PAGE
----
Lansing Drive-In Theater held its grand opening on May 29th, 1948, with a ticket costing 60
cents, and free admission for children under the age of twelve. “Bella of San Angelo”, starring
singers Roy Rogers and Gene Autry, was the feature of the night. The lot, with a sizable
capacity for 700 cars (later upgraded to 998), was located on South Cedar Street, a block south
of Jolly Road. The business was seasonally operated and closed for the frigid winter months.
The theater made an effort to actively engage the Lansing community. Fireworks shows were
hosted on holidays such as Labor Day, and the public was often encouraged to vote for show
selections. A 1955 ad stated “If you are in accord with our thinking of a better selection and
variety of pictures, we urge you to express your vote for variety…”. The theater also took part in
promoting the post-war social hygiene movement, screening health films disguised as intriguing
dramas. The 1945 health film “Mom and Dad” was heavily advertised throughout 1948 and
1949, with a marquee exclaiming “It’s so human it’s heartbreaking!”. The movie emphasized the
importance of youth receiving a health education.
The theater changed ownership three different times. Initially opened by Laurence J Aubry, part
of the Lansing Drive-In corporation, it was later sold to James W. Blackburn in May of 1957.
Blackburn owned Lansing’s competing drive-in theater, The Starlite. Finally, in 1973 it was
purchased by Walter Scott Butterfield of W.S Butterfield Theaters Inc. Michigan State Professor
and Film Historian, Dr. Michael V. Doyle, refers to Mr. Butterfield as a “founding father of
Michigan’s theater industry”, operating 96 theaters by 1950. The theater eventually closed on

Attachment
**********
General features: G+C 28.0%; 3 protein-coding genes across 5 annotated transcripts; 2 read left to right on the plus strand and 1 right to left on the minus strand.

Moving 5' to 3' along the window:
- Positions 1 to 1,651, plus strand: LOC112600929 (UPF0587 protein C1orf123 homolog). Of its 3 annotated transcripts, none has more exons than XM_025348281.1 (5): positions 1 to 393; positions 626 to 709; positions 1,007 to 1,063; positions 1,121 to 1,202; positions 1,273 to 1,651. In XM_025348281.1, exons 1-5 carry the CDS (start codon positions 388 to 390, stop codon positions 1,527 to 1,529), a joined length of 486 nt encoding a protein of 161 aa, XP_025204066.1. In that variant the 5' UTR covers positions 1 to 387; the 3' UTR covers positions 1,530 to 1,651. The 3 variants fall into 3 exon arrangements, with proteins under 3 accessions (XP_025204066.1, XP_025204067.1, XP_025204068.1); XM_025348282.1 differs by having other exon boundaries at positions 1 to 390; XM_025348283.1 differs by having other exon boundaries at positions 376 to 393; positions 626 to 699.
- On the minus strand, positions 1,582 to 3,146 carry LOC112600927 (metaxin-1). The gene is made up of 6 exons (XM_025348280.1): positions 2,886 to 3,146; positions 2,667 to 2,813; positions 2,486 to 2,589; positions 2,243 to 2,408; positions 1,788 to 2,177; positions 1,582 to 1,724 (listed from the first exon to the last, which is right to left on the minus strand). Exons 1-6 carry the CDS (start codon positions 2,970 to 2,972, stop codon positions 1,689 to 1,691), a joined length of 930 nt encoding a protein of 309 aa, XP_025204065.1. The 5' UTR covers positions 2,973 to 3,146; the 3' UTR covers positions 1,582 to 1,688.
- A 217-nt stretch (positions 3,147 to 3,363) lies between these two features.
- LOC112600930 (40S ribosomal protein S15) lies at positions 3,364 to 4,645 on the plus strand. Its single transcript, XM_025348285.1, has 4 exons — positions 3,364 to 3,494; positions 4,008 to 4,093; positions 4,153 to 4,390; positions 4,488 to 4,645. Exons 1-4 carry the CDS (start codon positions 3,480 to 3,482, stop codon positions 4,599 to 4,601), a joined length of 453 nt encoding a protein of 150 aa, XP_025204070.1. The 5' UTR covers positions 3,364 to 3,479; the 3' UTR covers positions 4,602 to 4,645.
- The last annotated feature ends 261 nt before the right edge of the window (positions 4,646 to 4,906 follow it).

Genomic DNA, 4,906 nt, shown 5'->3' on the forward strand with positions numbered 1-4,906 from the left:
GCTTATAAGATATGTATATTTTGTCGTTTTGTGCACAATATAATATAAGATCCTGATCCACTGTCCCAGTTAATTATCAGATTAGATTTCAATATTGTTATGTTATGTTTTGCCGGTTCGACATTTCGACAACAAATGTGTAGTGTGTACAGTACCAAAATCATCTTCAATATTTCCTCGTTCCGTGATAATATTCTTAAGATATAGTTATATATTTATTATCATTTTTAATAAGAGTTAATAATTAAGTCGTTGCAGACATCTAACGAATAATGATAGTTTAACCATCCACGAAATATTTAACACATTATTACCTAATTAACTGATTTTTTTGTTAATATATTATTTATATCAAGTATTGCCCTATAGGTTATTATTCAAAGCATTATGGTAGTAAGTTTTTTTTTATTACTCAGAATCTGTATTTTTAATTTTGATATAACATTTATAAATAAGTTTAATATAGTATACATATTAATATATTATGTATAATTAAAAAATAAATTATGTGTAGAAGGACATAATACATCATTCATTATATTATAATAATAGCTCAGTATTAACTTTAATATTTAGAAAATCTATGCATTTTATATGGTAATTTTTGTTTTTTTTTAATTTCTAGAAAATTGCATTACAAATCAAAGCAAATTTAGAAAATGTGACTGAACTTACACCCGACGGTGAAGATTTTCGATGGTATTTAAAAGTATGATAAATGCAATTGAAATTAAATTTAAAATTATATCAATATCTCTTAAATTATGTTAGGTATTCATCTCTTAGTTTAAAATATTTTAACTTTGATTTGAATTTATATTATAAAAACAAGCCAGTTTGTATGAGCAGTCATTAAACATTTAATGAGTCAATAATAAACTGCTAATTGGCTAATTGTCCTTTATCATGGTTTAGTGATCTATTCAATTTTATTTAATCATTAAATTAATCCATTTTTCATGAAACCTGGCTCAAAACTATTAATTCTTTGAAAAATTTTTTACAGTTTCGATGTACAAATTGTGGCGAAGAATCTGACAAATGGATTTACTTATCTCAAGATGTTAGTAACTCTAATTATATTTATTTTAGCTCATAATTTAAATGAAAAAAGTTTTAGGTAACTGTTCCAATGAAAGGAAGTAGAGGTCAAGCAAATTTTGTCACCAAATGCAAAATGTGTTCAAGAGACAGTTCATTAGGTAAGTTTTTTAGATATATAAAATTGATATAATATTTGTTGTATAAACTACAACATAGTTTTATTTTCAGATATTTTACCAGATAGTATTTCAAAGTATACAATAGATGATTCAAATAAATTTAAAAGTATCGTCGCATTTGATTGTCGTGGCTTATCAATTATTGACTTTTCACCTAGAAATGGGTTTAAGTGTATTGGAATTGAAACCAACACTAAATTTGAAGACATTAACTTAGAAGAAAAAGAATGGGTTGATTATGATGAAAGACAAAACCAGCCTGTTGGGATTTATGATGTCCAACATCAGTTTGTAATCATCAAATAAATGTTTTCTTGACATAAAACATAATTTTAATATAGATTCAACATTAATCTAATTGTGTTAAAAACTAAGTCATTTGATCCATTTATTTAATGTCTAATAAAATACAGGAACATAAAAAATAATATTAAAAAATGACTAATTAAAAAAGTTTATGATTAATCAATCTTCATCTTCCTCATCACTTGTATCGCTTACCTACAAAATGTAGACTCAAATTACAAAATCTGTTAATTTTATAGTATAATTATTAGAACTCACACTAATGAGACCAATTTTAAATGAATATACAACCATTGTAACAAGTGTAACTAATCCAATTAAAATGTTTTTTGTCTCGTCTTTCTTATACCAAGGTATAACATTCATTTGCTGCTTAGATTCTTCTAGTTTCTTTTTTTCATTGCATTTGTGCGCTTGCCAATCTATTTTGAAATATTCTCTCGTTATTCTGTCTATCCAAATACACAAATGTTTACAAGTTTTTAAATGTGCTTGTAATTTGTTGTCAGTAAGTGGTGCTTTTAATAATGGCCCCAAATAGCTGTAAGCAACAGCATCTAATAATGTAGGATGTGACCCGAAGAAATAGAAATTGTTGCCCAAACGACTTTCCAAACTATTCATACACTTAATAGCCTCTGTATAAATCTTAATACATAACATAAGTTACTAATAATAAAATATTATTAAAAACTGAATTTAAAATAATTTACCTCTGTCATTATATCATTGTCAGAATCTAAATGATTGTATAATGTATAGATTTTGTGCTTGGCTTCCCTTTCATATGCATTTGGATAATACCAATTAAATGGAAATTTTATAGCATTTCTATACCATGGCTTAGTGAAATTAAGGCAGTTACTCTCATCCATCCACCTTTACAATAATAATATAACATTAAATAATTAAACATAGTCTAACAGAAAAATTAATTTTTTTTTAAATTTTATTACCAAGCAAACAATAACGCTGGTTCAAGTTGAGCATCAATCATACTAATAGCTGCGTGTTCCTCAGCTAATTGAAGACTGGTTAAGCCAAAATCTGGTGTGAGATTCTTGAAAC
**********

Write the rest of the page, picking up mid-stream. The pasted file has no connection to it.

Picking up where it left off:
September 7th, 1981.
What did you learn that you found to be interesting or unique about this site while you were doing your research?
The Lansing Drive-In partook in promoting the post-war social hygiene movement, screening
health films such as the 1947 movie "Mom and Dad". Films such as this once were
educational films disguised as intriguing dramas. The screening were usually attended by
parents and their adolescents.
Dozier, Vicki. “From the Archives: Lansing-Area Drive-Ins.” Lansing State Journal, USA Today,
16 Oct. 2015,
“Lansing Drive-In Theater.” Lansing State Journal, 12 July 1955, p. 16
“Outdoor Theater to Open Saturday.” Lansing State Journal, 27 May 1948, p. 11
“Drive In Purchased”. Lansing State Journal, 07 May 1957, p. 23
“An Announcement of Policy!”. Lansing State Journal, 17 April 1957, p. 42
“Lansing Drive-In.” Cinema Treasures, cinematreasures.org/theaters/28934.
“Fireworks Set for Drive-In on Labor Day”. Lansing State Journal, 03 September, p. 8
Doyle, Michael V. Michigan Movie Theaters: A Pictorial History. Boreal Press, 20
Skrdla, Harry. Michigan's Drive-In Theaters . Arcadia Publishing, 2014.